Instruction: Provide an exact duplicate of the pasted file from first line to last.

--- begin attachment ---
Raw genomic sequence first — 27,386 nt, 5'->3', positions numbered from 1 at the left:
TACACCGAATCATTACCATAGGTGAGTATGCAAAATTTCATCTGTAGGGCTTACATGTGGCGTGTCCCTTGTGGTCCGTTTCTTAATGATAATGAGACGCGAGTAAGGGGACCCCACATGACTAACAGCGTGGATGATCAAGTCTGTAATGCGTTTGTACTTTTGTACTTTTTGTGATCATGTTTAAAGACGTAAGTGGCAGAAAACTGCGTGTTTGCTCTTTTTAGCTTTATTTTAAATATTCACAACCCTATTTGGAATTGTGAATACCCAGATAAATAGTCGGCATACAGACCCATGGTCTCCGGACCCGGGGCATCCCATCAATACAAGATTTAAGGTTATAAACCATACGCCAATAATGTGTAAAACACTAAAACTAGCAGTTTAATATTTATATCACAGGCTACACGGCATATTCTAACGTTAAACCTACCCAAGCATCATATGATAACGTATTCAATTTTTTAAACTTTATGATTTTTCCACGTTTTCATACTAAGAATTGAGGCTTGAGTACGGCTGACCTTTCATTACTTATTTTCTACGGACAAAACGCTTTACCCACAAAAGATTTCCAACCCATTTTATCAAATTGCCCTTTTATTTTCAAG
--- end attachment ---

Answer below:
Raw genomic sequence first — 27,386 nt, 5'->3', positions numbered from 1 at the left:
TACACCGAATCATTACCATAGGTGAGTATGCAAAATTTCATCTGTAGGGCTTACATGTGGCGTGTCCCTTGTGGTCCGTTTCTTAATGATAATGAGACGCGAGTAAGGGGACCCCACATGACTAACAGCGTGGATGATCAAGTCTGTAATGCGTTTGTACTTTTGTACTTTTTGTGATCATGTTTAAAGACGTAAGTGGCAGAAAACTGCGTGTTTGCTCTTTTTAGCTTTATTTTAAATATTCACAACCCTATTTGGAATTGTGAATACCCAGATAAATAGTCGGCATACAGACCCATGGTCTCCGGACCCGGGGCATCCCATCAATACAAGATTTAAGGTTATAAACCATACGCCAATAATGTGTAAAACACTAAAACTAGCAGTTTAATATTTATATCACAGGCTACACGGCATATTCTAACGTTAAACCTACCCAAGCATCATATGATAACGTATTCAATTTTTTAAACTTTATGATTTTTCCACGTTTTCATACTAAGAATTGAGGCTTGAGTACGGCTGACCTTTCATTACTTATTTTCTACGGACAAAACGCTTTACCCACAAAAGATTTCCAACCCATTTTATCAAATTGCCCTTTTATTTTCAAG